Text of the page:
What is Institution?

Legal Definition
Institutions are "stable, valued, recurring patterns of behavior". As structures or mechanisms of social order, they govern the behaviour of a set of individuals within a given community. Institutions are identified with a social purpose, transcending individuals and intentions by mediating the rules that govern living behavior.

The term "institution" commonly applies to both informal institutions such as customs, or behavior patterns important to a society, and to particular formal institutions created by entities such as the government and public services. Primary or meta-institutions are institutions such as the family that are broad enough to encompass other institutions.

As structures and mechanisms of social order, institutions are a principal object of study in social sciences such as political science, anthropology, economics, and sociology (the latter described by Émile Durkheim as the "science of institutions, their genesis and their functioning"). Institutions are also a central concern for law, the formal mechanism for political rule-making and enforcement.
-- Wikipedia
Legal Definition
Eccl. law. The act by which the ordinary commits the cure of souls to a person presented to a benefice.
-- Bouviers Law Dictionary
Legal Definition
Political law. That which has been established and settled by law for the public good; as, the American institutions guaranty to the citizens all privileges and immunities essential to freedom.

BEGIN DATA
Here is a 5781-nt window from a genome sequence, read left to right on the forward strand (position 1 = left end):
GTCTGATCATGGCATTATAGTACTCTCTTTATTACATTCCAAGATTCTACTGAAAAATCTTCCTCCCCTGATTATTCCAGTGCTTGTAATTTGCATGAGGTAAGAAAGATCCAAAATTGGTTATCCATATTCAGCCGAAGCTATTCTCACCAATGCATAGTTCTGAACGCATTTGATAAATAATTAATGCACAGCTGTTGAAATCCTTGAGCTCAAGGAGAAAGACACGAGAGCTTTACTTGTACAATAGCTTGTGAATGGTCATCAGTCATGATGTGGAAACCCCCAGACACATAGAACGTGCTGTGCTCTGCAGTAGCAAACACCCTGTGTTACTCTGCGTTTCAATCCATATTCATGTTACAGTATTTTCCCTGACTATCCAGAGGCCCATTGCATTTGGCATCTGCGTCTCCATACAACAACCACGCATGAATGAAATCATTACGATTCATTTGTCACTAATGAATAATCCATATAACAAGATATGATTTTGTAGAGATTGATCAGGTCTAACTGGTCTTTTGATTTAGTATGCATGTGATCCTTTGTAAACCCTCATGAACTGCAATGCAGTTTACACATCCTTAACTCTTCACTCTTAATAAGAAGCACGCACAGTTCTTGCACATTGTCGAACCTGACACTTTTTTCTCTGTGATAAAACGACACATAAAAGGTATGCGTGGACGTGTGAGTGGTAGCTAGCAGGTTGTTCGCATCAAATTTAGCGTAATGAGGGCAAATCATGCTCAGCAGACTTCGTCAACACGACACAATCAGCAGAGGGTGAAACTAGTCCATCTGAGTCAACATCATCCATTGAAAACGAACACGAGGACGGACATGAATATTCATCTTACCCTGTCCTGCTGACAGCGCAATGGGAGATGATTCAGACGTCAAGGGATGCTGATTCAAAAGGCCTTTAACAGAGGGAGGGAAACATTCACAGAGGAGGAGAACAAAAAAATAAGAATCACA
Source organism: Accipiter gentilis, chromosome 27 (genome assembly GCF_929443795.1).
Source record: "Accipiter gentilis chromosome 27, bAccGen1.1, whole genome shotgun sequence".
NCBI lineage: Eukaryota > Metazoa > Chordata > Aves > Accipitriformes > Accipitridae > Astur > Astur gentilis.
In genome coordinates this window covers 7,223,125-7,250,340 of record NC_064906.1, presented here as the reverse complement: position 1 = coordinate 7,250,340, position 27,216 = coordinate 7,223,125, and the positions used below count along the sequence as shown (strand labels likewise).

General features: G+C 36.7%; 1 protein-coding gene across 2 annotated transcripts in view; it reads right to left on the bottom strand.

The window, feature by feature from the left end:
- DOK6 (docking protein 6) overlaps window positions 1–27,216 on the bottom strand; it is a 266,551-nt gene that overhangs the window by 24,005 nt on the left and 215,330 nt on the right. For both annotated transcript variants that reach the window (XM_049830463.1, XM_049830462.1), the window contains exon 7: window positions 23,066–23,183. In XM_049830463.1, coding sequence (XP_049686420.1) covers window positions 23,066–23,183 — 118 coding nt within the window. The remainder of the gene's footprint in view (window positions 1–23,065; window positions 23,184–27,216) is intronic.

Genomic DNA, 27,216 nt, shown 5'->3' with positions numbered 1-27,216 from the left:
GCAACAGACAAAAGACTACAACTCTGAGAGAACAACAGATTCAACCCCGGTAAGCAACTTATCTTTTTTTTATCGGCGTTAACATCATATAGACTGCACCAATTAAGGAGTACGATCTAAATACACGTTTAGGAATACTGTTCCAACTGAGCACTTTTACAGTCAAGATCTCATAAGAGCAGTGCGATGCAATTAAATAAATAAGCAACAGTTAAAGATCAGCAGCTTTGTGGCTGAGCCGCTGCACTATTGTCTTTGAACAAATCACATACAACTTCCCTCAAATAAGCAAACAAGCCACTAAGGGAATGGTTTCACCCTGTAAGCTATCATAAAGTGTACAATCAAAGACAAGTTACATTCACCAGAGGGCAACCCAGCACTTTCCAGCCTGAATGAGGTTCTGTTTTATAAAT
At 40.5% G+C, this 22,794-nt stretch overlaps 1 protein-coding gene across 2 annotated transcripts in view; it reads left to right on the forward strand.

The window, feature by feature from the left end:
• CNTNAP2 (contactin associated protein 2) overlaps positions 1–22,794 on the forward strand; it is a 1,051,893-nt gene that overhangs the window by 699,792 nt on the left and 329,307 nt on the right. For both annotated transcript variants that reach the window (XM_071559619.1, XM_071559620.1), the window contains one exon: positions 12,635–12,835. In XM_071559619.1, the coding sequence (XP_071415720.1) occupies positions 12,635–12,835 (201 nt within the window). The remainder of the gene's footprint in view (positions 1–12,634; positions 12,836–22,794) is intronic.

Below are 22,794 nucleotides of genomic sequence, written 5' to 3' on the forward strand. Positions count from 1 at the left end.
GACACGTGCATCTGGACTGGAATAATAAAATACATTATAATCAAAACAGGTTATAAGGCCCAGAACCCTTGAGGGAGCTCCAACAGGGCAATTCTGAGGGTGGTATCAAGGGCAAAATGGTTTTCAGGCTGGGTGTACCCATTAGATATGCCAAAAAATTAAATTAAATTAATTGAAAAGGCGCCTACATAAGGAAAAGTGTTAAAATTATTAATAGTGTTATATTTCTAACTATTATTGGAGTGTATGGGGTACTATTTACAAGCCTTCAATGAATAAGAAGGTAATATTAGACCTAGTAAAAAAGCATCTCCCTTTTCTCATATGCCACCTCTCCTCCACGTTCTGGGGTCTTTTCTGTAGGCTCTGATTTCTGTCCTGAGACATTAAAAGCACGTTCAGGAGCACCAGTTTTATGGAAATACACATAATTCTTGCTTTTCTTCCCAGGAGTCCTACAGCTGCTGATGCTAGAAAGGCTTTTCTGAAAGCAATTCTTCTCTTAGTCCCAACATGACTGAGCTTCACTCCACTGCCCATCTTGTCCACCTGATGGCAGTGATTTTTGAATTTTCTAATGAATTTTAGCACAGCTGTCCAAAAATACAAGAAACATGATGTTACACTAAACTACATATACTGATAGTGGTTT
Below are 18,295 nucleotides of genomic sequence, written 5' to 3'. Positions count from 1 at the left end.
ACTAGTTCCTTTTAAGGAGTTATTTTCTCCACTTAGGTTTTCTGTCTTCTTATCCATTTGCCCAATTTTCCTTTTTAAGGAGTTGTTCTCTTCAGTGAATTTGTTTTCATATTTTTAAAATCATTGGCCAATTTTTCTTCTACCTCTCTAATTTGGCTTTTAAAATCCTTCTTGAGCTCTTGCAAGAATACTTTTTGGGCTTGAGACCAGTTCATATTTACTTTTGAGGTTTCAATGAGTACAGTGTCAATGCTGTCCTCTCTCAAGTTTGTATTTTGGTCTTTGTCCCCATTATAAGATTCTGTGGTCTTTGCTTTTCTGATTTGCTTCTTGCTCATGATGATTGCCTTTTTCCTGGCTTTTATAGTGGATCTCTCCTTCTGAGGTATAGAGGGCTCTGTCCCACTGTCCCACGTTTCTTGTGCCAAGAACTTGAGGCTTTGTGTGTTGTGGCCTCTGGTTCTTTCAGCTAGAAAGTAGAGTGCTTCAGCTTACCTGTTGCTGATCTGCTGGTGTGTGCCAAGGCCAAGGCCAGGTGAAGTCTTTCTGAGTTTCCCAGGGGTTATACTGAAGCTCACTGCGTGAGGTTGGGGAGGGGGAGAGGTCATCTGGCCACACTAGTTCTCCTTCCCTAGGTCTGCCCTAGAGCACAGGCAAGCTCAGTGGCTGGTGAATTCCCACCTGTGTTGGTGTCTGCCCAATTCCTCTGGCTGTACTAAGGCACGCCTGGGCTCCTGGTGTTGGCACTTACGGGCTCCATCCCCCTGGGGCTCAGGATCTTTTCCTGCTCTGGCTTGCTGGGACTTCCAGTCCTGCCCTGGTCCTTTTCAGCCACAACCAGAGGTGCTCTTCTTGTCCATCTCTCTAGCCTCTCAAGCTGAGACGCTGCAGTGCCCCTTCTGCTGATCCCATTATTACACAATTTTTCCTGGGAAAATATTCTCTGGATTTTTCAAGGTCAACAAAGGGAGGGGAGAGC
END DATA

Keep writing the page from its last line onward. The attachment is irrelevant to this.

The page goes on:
-- Bouviers Law Dictionary
Legal Definition
Practice. The commencement of an action; as, A B has instituted a suit against C D, to recover damages for a trespass.
-- Bouviers Law Dictionary
Legal Definition
The commencement or inauguration of anything. The first establishment of a law, rule, rite, etc. Any custom, system, organization, etc., firmly established. An elementary rule or principle. In practice. The commencement of an action or prosecution; as, A. B. has instituted a suit against C. D. to recover damages for trespass. In political law. A law, rite, or ceremony enjoined by authority as a permanent rule of conduct or of government Webster. A system or body of usages, laws, or regulations, of extensive and recurring operation. containing within itself an organism by which it effects its own independent action, continuance, and generally its own further development. Its object is to generate, effect, regulate, or sanction a succession of acts, transactions, or productions of a peculiar kind or class. We are likewise in the habit of calling single laws or usages "institutions," if their operation is of vital importance and vast scope, and if their continuance is in a high degree independent of any interfering power. Lieb. Civli Lib. 300. In corporation law. An organization or foundation, for the exercise of some public purpose or function; as an asylum or a university. By the term "institution" in this sense is to be understood an establishment or organization which is permanent in its nature, as distinguished from an enterprise or undertaking which is transient and temporary. Humphries v. Little Sisters of the Poor, 29 Ohio St 206; Indianapolis v. Stur-devant, 24 Ind. 391. In ecclesiastical law. A kind of investiture of the spiritual part of the benefice, as induction is of the temporal; for by institution the care of the souls of the parish is committed to the charge of the clerk. Brown. In the civil law. The designation by a testator of a person to be his heir. In jurisprudence. The plural form of this word ("institutions") is sometimes used as the equivalent of "institutes," to denote an elementary text-book of the law.
-- Black's Law Dictionary
Legal Definition
Same as Induction. Also an establishment of a public character; a place where the business or a society is carried on; the organization itself. See 80 Ga. 159, 7 S. E. 633.
-- Ballentine's Law Dictionary